Name: Brett
Age: 21
Button Pressed: "I Love Chocolate"
It will output:
Hello Brett!! You are 21 year(s) old. Did you know: I Love Chocolate too!!
It's that easy. You can make your forms as intricate and in-depth as you want. I haven't seen people ask too many questions about radio buttons, checkboxes, and lists, so I guess it's not that difficult to grasp. If I see requests for it, I'll revisit this topic.

So now you have an array of information, but you want to sort it alphabetically. Luckily, PHP has built-in functions to do just this. There are many that are available, so I'll just breeze through the basics of them. You can find lots of info about the sorting of arrays at PHP.net.
sort()
The sort() function just sorts the array. So if we have:


$companies = array("Microsoft", "HP", "Apple", "Dell", "Creative");
sort($companies);
print_r($companies);

Will output:

Array
(
    [0] => Apple
    [1] => Creative
    [2] => Dell
    [3] => HP
    [4] => Microsoft
)

rsort()
This does the same as sort(), except in reverse. So:


$companies = array("Microsoft", "HP", "Apple", "Dell", "Creative");
rsort($companies);
print_r($companies);

Will Output:


Array
(
    [0] => Microsoft
    [1] => HP
    [2] => Dell
    [3] => Creative
    [4] => Apple
)

asort() and arsort()
These sort arrays keep the index intact. asort() sorts normally, and arsort() sorts in reverse. Here's the code and the output:


$companies = array("Microsoft", "HP", "Apple", "Dell", "Creative");
asort($companies);
print_r($companies);

echo '<br>';

$companies = array("Microsoft", "HP", "Apple", "Dell", "Creative");
arsort($companies);
print_r($companies);

This will output:


Array
(
    [2] => Apple
    [4] => Creative
    [3] => Dell
    [1] => HP
    [0] => Microsoft
)

Array
(
    [0] => Microsoft
    [1] => HP
    [3] => Dell
    [4] => Creative
    [2] => Apple
)

ksort()
This will sort an array by its key. So we'll modify our original code to be:


$companies = array("F"=>"Microsoft", "K"=>"HP", "A"=>"Apple", "Z"=>"Dell", "Q"=>"Creative");
ksort($companies);
print_r($companies);

Will output:


Array
(
    [A] => Apple
    [F] => Microsoft
    [K] => HP
    [Q] => Creative
    [Z] => Dell
)

That's all there is to sorting arrays!! Now you can get more and more complex with them, but I just showed you the basics of sorting the arrays in ascending and descending order. As always, reference the online PHP manual at PHP.net if you need more in-depth instructions as to exactly what parameters you can add to the sort functions, or for additional sort functions.

Dynamic Tables
Possibly one of the easiest things in PHP to do is to dynamically populate a table. We've got information that is pulled from a data source (database, directory, whatever) and now we want to create a table that is dynamic, that is, a table that grabs its data on the fly, dynamically. But we just want to specify the number of columns and let PHP do the work. I'll step you through how to do it and go over what it does. I'll use a script that I created which indexes pictures--if you need help customizing the script, just drop me a PM via the PHPBuilder forums. My tag on PHPBuilder is bpat1434.
Here's what we'll be creating:

I'll just give you the code that I'm using and focus on the table creation as that is the main point of this tutorial:

$num_of_images = 52;
$title = "Halloweenfetst - 2003: October 31, 2003 - New Jersey";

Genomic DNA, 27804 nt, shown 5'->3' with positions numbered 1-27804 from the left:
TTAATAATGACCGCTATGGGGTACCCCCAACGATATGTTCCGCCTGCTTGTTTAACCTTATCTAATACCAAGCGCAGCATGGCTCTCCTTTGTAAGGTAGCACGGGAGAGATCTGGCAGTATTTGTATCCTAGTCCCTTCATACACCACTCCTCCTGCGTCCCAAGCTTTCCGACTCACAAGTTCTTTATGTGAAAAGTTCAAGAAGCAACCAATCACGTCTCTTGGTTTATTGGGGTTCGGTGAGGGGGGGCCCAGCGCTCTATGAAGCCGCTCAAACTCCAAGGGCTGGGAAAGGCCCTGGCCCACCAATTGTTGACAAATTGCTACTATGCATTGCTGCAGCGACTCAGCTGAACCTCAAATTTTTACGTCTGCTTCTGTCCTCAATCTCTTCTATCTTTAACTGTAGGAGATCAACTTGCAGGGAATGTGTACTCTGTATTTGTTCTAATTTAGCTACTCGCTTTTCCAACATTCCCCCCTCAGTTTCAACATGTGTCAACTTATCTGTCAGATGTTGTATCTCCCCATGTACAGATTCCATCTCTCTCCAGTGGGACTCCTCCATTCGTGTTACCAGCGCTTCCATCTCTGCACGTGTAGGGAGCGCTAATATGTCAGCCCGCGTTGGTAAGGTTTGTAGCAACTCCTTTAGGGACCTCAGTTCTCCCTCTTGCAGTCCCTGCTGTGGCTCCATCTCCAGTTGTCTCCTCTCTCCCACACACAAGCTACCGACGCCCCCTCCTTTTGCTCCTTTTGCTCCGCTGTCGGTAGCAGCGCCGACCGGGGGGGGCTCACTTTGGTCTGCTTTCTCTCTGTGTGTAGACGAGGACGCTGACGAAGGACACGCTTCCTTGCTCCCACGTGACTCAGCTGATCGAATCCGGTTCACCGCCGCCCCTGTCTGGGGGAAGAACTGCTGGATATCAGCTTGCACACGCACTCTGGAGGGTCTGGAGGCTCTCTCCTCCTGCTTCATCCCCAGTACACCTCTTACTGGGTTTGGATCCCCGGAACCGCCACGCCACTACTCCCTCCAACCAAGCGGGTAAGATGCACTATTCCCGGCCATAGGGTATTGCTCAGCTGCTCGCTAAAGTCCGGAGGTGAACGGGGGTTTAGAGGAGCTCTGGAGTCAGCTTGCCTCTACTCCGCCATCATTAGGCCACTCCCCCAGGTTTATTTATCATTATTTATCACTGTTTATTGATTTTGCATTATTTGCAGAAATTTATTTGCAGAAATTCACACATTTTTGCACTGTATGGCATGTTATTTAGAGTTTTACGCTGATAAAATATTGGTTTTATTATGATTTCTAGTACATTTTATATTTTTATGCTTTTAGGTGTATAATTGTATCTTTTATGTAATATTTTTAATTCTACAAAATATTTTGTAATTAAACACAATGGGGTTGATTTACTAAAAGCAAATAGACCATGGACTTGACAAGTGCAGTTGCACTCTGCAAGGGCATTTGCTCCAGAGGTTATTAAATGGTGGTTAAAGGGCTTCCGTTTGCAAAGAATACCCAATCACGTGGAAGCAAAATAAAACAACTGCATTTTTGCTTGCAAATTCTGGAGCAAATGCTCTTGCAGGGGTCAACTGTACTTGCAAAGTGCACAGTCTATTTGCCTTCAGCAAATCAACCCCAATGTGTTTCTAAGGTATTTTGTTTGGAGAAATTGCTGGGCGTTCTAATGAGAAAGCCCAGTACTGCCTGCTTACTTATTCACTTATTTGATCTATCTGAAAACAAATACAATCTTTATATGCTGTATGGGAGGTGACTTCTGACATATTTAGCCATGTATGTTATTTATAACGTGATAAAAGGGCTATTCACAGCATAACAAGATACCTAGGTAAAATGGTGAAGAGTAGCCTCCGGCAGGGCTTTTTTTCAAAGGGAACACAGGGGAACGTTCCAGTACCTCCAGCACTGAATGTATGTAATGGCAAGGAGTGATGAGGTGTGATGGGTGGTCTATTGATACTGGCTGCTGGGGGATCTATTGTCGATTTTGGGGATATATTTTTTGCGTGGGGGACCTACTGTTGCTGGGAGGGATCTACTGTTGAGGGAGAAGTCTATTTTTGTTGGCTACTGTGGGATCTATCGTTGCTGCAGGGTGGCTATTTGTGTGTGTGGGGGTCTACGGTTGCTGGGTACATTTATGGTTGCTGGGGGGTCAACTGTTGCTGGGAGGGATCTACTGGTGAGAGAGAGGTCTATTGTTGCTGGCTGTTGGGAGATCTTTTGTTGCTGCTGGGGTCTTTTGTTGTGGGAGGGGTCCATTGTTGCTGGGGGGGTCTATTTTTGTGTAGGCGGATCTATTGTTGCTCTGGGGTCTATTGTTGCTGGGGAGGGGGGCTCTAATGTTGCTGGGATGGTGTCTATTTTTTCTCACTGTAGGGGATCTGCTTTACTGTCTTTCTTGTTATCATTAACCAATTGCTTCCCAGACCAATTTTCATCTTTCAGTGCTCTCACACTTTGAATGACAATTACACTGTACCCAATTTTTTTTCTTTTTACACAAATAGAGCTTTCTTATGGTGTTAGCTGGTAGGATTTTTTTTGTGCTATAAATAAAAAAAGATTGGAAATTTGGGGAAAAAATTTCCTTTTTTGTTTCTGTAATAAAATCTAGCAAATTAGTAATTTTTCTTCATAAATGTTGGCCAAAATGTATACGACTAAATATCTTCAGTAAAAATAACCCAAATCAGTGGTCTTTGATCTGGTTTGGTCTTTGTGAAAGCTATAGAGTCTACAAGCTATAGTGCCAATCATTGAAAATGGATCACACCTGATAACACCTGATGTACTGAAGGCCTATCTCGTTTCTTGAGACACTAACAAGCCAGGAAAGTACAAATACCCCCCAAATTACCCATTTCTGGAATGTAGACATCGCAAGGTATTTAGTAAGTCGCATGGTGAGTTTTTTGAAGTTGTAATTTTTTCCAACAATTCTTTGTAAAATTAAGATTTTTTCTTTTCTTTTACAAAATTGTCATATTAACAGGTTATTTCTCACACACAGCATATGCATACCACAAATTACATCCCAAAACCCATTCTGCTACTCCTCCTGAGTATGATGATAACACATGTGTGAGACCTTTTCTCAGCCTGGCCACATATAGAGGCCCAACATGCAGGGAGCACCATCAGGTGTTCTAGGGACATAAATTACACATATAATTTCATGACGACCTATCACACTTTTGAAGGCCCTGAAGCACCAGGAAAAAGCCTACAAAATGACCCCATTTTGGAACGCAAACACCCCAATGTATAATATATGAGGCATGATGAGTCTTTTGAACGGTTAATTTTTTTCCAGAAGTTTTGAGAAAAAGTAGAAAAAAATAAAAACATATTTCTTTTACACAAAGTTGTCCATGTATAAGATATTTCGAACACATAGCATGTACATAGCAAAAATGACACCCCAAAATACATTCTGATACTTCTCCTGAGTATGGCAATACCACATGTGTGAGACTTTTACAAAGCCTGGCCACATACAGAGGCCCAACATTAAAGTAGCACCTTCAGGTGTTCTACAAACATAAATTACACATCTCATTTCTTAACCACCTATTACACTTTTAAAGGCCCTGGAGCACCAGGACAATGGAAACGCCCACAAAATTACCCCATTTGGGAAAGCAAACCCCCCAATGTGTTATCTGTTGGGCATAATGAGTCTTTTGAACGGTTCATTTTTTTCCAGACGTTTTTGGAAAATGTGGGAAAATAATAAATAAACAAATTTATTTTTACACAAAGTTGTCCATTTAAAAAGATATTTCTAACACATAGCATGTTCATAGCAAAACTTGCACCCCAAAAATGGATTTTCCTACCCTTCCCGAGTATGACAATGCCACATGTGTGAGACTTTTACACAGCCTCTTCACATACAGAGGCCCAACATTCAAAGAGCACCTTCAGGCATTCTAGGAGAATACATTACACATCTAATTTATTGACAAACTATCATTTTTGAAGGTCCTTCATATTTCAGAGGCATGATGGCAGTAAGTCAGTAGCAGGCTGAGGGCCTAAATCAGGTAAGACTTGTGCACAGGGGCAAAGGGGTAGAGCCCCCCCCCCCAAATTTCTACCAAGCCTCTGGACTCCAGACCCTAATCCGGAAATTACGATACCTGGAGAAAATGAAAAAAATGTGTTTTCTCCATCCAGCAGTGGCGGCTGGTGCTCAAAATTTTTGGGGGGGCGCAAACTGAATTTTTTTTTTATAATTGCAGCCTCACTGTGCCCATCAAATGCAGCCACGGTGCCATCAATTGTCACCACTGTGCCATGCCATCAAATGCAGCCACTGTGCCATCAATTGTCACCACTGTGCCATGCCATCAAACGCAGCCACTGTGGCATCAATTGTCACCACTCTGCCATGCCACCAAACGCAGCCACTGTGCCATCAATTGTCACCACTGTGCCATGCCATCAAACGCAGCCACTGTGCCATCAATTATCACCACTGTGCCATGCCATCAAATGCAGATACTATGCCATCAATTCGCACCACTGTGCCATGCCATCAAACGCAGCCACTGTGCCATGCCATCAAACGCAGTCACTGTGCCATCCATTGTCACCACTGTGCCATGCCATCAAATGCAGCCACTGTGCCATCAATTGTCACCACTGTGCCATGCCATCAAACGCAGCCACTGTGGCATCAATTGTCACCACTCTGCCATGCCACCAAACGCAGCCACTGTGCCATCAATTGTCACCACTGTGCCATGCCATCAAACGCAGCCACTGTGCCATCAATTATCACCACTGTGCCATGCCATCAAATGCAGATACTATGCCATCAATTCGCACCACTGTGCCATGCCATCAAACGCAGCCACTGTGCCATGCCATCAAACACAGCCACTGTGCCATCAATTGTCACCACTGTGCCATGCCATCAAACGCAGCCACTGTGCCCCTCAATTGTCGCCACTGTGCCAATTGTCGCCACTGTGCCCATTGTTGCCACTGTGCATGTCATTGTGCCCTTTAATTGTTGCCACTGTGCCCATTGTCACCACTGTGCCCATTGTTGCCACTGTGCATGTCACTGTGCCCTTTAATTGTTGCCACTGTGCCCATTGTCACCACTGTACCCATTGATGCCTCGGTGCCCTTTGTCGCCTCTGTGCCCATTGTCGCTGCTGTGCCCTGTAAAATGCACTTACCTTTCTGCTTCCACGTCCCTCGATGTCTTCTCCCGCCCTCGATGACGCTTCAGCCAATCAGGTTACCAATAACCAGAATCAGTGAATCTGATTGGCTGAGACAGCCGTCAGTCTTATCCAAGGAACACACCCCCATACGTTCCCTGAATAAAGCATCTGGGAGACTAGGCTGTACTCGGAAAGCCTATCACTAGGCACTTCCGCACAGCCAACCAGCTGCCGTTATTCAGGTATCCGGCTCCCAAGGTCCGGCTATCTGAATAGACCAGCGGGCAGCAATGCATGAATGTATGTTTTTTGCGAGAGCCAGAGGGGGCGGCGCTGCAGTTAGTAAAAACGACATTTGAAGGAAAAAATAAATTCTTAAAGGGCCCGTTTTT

$vlink = "#009900";
$alink = "#006600";
$link = "#0066CC";
$text = "#FFFFFF";
$bgColor = "#006699";
$month_image_path = './images/thumbs/2003halloweenFest';
$up_one_level = '../index.html';
$month_path = './imageLoader?';

echo '<html>
  <title>'.$title.'</title>
  <body bgcolor="'.$bgColor.'" vlink="'.$vlink.'" alink="'.$alink.'" link="'.$link.'">
  <p align="center">
    <a href="'.$up_one_level.'"><font face="Webdings" color="'.$text.'">1<font></a>
  </p>

That sets everything up for us. Now, we'll work with the images and display them in table format.

So we begin with our table and our table row tags:


<table>
  <tr>';
    ALL THE CODE IN THE NEXT TWO STEPS WILL GO HERE!!
echo '</tr>
    </table>';

So we've got our table and a row, but we still need to add our images to the table. We want to show five images across each row, in as many rows as we need to display them. Since we know the number of images we have, let's create a for() loop, and put it inside of the table row tags from above.:


for($x=1; $x<=$num_of_images; $x++)
{
}

That line says we're going to increment $x by 1 each time we go through the loop. And, we'll go through it until $x is equal to, but not greater than, the $num_of_images variable we set (52). So we're going through the loop 52 times. We still need to add the images to the table, so we add this inside our for loop:


     echo '<td><a href="'.$month_path.'img='.check($x).'.jpg">
          <img border="0" src="'.$month_image_path.check($x).'.jpg"></a></td>';

Now we get all 52 images in one row. Not what we want, but close. Now, how can we make it so that every 5th picture ends the row, and starts a new one? We are going to use the Modulus arithmetic operand (in other words, we're looking to see what the remainder of a division is). The operand sign is the percent sign (%). So we set up our if() statement thusly:


    if($x % 5 == 0)
    {
        echo '</tr>
        <tr>';
    }

At this point, our code should look like this:


$num_of_images = 52;
$title = "Halloweenfetst - 2003: October 31, 2003 - New Jersey";
$vlink = "#009900";
$alink = "#006600";
$link = "#0066CC";
$text = "#FFFFFF";
$bgColor = "#006699";
$month_image_path = './images/thumbs/2003halloweenFest';
$up_one_level = '../index.html';
$month_path = './imageLoader?';

echo '<html>
  <title>'.$title.'</title>
  <body bgcolor="'.$bgColor.'" vlink="'.$vlink.'" alink="'.$alink.'" link="'.$link.'">
  <p align="center">
    <a href="'.$up_one_level.'"><font face="Webdings" color="'.$text.'">1<font></a>
  </p>

  <table>
    <tr>';

      for($x=1; $x<=$num_of_images; $x++)
      {
        echo '<td><a href="'.$month_path.'img='.check($x).'.jpg">
          <img border="0" src="'.$month_image_path.check($x).'.jpg"></a></td>';
        if($x % 5 == 0)
        {
          echo '</tr>
          <tr>';
        }
      }
            
    echo '</tr>
      </table>';

That's all there is to it. With that our code is complete and the photo gallery should be working perfectly. As always, if you run into problems, feel free to post questions about it here, or contact me directly. See you next time!